The Hundred Year War for American Conservatism(amazon)
Matthew Continetti (View Bio)
Hardcover: Basic Books, 2022.
In The Right, Matthew Continetti gives a sweeping account of conservatism's evolution, from the Progressive Era through the present. He tells the story of how conservatism began as networks of intellectuals, developing and institutionalizing a vision that grew over time, until they began to buckle under new pressures, resembling national populist movements.
Drawing out the tensions between the desire for mainstream acceptance and the pull of extremism, Continetti argues that the more one studies conservatism's past, the more one becomes convinced of its future.
Continetti has written a magisterial intellectual history of the last century of American conservatism. Deeply researched and brilliantly told, The Right is essential reading.
"Matthew Continetti’s The Right paints a messier, and for that reason far more accurate, portrait of 20th- and 21st-century American conservatism. The conservative movement was always a motley assemblage of free-marketeers, neoconservative reformists, apocalyptic paleoconservatives, populist reactionaries, Catholic intellectuals, Evangelical campaigners, and a variety of weirdos and visionaries (Ayn Rand, Robert Welch Jr., L. Brent Bozell Jr.) who eventually found themselves alienated or expelled from the movement. Mr. Continetti puts it this way: ‘There is not one American Right; there are several.’ His chronicle follows both the intellectuals and party elites, on the one hand, and ordinary conservative voters and activists, on the other.... Mr. Continetti captures beautifully the ad hoc, rearguard nature of American conservatism. Not until the end of the book does he make explicit what becomes clearer as the narrative moves forward: ‘Over the course of the past century, conservatism has risen up to defend the essential moderation of the American political system against liberal excess. Conservatism has been there to save liberalism from weakness, woolly-headedness, and radicalism.’" — Barton Swaim, The Wall Street Journal (Read the full review)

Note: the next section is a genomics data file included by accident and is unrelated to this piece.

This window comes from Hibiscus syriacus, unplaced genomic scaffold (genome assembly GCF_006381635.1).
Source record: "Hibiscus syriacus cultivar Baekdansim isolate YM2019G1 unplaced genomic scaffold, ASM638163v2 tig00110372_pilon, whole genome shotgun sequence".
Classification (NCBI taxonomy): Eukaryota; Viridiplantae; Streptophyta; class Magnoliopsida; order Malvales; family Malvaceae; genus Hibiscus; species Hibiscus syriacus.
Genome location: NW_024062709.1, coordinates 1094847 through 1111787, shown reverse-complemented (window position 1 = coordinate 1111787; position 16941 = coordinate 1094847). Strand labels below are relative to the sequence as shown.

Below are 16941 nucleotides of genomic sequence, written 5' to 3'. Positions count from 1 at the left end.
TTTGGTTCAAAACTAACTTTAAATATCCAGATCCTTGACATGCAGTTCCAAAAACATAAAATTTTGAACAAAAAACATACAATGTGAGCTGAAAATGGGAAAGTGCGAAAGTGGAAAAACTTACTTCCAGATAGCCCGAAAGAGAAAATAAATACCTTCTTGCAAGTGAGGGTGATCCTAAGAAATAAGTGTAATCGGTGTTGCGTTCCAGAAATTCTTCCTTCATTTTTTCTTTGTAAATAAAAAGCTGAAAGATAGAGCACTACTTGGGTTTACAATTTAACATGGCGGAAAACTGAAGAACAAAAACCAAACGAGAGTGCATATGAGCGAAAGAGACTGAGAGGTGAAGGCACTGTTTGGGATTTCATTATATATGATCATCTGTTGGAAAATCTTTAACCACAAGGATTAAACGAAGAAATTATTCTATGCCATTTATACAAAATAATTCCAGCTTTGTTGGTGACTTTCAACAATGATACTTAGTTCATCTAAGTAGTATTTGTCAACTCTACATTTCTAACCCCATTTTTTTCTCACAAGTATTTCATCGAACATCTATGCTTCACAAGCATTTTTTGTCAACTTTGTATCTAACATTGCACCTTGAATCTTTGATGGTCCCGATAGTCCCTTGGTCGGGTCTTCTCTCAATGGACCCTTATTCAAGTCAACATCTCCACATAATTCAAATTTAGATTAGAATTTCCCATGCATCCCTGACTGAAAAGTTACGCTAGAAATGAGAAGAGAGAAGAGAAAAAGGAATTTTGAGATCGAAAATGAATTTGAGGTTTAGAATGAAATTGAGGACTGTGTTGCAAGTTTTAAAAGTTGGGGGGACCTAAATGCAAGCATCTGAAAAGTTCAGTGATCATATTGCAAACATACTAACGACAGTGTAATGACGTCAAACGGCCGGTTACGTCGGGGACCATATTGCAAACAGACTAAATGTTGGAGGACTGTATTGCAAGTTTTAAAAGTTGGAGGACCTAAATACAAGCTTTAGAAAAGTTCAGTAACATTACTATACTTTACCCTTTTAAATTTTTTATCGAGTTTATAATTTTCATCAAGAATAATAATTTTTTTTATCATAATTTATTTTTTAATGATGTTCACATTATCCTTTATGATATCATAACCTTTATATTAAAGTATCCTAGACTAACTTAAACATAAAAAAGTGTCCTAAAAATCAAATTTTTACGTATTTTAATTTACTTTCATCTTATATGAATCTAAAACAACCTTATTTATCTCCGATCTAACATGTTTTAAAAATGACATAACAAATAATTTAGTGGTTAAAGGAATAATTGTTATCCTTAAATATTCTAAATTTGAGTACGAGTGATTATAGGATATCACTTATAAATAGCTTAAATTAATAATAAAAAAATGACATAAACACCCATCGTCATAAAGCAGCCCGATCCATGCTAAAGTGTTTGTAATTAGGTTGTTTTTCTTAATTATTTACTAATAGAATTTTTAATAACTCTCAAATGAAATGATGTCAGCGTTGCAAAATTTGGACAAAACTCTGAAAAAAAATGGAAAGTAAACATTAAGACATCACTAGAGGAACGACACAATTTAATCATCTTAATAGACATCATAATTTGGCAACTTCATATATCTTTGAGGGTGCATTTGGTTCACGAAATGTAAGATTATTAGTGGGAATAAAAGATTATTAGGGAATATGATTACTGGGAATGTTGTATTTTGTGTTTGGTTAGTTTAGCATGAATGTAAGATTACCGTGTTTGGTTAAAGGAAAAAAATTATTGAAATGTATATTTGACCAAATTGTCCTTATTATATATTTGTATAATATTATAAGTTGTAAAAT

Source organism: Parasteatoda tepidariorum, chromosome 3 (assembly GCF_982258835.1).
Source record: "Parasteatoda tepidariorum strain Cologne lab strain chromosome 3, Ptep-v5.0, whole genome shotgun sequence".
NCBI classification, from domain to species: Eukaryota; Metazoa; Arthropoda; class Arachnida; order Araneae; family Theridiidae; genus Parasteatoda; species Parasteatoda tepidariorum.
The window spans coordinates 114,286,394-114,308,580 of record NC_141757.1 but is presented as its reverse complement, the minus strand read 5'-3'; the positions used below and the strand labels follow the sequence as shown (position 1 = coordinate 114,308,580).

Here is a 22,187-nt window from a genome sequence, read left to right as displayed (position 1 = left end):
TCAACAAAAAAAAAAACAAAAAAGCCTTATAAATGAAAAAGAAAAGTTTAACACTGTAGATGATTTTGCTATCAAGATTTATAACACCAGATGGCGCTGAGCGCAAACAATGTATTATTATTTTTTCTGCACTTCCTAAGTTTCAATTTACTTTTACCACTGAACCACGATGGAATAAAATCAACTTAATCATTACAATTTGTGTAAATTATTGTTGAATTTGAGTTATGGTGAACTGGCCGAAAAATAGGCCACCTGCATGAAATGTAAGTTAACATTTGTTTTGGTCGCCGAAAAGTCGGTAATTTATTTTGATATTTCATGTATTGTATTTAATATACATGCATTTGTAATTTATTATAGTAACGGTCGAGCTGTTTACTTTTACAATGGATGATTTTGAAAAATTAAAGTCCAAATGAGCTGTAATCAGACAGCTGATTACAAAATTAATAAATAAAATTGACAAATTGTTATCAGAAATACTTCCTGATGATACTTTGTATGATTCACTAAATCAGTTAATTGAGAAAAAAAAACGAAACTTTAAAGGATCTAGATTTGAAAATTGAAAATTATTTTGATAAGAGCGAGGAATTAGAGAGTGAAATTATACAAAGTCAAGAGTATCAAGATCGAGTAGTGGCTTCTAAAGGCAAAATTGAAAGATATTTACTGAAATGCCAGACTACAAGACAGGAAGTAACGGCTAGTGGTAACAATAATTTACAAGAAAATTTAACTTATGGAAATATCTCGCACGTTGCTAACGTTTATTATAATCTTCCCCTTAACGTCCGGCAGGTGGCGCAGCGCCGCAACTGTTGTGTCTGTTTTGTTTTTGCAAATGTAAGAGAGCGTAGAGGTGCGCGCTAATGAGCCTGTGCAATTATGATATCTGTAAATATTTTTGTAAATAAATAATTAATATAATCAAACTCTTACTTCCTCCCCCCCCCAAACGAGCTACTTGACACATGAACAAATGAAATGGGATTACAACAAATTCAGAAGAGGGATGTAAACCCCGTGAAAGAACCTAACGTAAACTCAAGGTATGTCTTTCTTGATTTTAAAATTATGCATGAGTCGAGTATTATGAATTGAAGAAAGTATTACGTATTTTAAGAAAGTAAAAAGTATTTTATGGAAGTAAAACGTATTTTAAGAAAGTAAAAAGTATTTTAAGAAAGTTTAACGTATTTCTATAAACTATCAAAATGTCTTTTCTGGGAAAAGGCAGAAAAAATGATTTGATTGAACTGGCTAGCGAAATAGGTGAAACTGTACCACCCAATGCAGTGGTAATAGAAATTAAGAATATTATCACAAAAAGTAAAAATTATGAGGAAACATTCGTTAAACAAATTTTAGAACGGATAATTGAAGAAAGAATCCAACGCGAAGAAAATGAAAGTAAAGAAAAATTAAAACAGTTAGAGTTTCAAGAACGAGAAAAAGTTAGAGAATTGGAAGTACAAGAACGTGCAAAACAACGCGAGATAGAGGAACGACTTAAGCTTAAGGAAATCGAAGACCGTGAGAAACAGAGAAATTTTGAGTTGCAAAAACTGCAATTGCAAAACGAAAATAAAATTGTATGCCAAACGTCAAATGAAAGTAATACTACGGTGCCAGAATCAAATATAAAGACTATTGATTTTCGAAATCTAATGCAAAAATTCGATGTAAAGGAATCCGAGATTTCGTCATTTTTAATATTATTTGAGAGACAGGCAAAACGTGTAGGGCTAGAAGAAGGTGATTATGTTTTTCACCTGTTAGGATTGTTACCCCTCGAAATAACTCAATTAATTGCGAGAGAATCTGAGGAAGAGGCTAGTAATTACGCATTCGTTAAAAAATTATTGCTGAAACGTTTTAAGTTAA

"Continetti explains conservatism as a complex, contradictory movement, often at war between its populists and its intellectual elite wings.... Continetti effectively documents this tug between conservative elites and conservative populists but does not really provide a way for them to come together. Without the ‘elites,’ you don’t have articulated positions and ‘sweeping narratives’ that inspire voters. Without the populists, you don’t have the true energy behind winning campaigns." — Ron Capshaw, The Federalist (Read the full review)
"A sturdy account of the many divisions within modern conservatism, divisions that have been growing over a century. There are many forms of conservatism, but there are essentially two large camps: populist and elitist, which often battle and occasionally cooperate.... The author presents a convincing case for a brand of conservatism that checks overly ambitious progressives.... Rational, well thought out, and impeccably argued—of interest to all students of politics." — Kirkus Reviews
"This is a worthy analysis of how free market policies and nativist populism make for a potent political mix." — Publishers Weekly